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As a founding employee of Gardener's Supply, I wore many different hats over the years. Currently, I have my own company called Johnnie Brook Creative. The gardens around my home in Richmond, VT, include a large vegetable garden, seasonal greenhouse, cutting garden, perennial gardens, rock garden, shade garden, berry plantings, lots of container plants and a meadow garden. There's no place I'd rather be than in the garden.
Installing outdoor lighting can pose many challenges. In addition to the cost of the lights, it's usually necessary to hire a licensed electrician to do the installation.
Solar-powered lights are an increasingly popular alternative. They are affordable, easy to install yourself and can be relocated easily. You also save on electrical costs.
Until recently, most solar lights emitted only a dim light and were not all that reliable. This has changed, as super-bright LEDs have replaced more conventional filament bulbs. Light-emitting diodes (LEDs) create light without generating the waste heat of normal bulbs, so they are very bright, yet require far less electricity to operate. The result is a dependable, long-term "bulb" that will usually shine for the life of the product.
Other recent advances in solar lighting technology include the development of more efficient photovoltaic cells, improved circuitry and more efficient batteries. These new solar lights are able to perform year-round—even through the cold, short days of winter—with little variation in performance.
When shopping for solar lights, it's important to match the light to the function you want it to perform. There are three primary categories of solar lights for use in the landscape: accent lights, path lights, and spotlights and task lights.
Accent lights add a pleasant glow to your landscape. Their relatively low level of illumination is designed to "mark a place," not illuminate an object or light a pathway. Due to their low light output, accent lights usually boast longer runtimes than other types of solar lights. In fact, it is not unusual for a quality accent light to run many nights on just a single day's charge.
Accent lights typically use efficient multi-crystalline solar cells that allow them to charge even on cloudy days or in partially shaded areas. Many accent lights utilize amber LEDs to create an even softer ambience than the standard white LEDs. Some of them also "flicker" to simulate candle light. Amber LEDs use less electricity than their white counterparts, which allows for even longer runtimes.
Accent lights can be used to mark landscape hazards, such as a large rock that could be tripped over at night, or as garden features themselves. Compared to the other categories of solar lights, accent lights have the lowest light output and are the most affordable.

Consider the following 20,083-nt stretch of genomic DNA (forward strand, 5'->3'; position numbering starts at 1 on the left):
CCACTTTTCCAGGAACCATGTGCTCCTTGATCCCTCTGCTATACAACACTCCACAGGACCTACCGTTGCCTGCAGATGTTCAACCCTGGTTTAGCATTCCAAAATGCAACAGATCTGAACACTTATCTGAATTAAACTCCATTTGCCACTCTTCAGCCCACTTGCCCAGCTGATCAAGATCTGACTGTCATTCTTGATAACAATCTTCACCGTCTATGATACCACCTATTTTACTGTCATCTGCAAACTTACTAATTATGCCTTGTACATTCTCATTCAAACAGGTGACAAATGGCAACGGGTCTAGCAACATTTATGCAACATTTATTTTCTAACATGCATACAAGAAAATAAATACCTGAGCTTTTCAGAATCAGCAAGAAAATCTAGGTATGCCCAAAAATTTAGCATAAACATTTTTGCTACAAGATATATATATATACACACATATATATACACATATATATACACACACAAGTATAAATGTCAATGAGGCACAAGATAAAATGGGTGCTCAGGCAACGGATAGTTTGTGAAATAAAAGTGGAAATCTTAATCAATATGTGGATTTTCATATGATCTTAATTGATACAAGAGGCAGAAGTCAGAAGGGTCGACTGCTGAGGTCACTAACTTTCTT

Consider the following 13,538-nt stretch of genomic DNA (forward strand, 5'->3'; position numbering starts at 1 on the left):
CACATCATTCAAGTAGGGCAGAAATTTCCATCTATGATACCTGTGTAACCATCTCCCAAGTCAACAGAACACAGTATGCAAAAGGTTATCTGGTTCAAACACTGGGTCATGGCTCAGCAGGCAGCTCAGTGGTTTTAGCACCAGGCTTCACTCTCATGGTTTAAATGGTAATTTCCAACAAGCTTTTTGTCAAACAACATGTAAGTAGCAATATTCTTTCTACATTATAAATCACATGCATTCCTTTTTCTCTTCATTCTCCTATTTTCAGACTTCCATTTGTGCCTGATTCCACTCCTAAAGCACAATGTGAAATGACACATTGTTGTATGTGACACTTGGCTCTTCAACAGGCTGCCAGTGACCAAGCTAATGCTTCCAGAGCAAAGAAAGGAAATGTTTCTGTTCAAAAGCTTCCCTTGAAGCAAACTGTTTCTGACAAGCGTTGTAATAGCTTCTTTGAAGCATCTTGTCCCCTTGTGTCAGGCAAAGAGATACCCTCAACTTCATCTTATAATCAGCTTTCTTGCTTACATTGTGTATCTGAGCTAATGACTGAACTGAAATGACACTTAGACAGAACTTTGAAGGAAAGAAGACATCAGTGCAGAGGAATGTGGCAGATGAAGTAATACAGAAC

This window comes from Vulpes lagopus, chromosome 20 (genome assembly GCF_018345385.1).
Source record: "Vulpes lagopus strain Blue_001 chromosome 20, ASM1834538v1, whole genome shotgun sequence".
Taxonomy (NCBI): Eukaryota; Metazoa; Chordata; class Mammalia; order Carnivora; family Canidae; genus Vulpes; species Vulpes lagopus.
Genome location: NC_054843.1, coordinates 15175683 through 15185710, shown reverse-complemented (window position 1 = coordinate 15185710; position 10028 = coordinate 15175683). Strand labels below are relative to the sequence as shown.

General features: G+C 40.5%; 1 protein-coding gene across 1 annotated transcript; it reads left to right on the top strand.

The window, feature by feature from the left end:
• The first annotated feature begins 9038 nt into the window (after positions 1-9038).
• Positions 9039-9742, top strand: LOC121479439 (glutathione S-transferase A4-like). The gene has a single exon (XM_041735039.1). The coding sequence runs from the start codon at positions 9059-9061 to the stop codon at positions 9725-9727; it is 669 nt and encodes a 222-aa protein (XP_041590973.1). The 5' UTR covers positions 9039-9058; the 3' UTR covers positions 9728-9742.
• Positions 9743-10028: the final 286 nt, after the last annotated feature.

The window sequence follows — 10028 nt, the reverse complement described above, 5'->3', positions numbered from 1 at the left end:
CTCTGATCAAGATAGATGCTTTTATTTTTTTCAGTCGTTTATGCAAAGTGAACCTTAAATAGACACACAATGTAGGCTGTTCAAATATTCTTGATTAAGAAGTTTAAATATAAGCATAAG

As the name implies, path lights are meant to light paths, walkways, driveway perimeters or other small areas around your home and in your landscape. They are often used in multiples to guide the way along a set of stairs or a dark walk. Path lights typically come with a choice of ground stakes, flange mounts and hanging hooks, to give the user a wide choice of positioning options. Most are designed to focus their light downward.
Path lights may also have on-off switches, a feature that allows the homeowner to "store" the electrical charge for a special event and ensure the longest possible run time. Some models may offer options such as high-low power, colored lenses, or timers. Solar path lights are a mid-range choice in terms of price and light output.
Task lights and spotlights are the brightest class of solar lights and usually carry the highest price tag. They are designed to cast a bright beam of light on plants, statuary or entryways. That said, it is important to realize a solar task light will not perform like a standard 100-watt outdoor floodlight. A high-quality solar light with good LEDs can produce a focused beam of light equivalent to a 40-watt incandescent spotlight—an impressive amount of light that's both clean and free.
Most solar task lights and spotlights are designed so they can be mounted in a number of ways and can be adjusted to shine in any direction. Often the solar panel can be mounted separately from the light, which allows you to put the panel in a place where it will get the sun, and the light where it's needed.
Solar task lights and spotlights are generally the most durable class of solar lights. While nearly all solar lights are weatherproof and UV protected, solar Task lights and spotlights are often more ruggedly constructed.
Solar lights that use LEDs have another little-known benefit that makes them especially well suited for landscape use. As temperatures drop, LEDs generate an even brighter light, due to their solid state design. In this respect, solar lights are superior to low-voltage outdoor lights and compact fluorescent lights, which operate less efficiently in very cold conditions. LEDs also have a lifespan in excess of 100,000 hours compared to 2,000 to 3,000 hours for the average incandescent.
Last updated: 3/12/19
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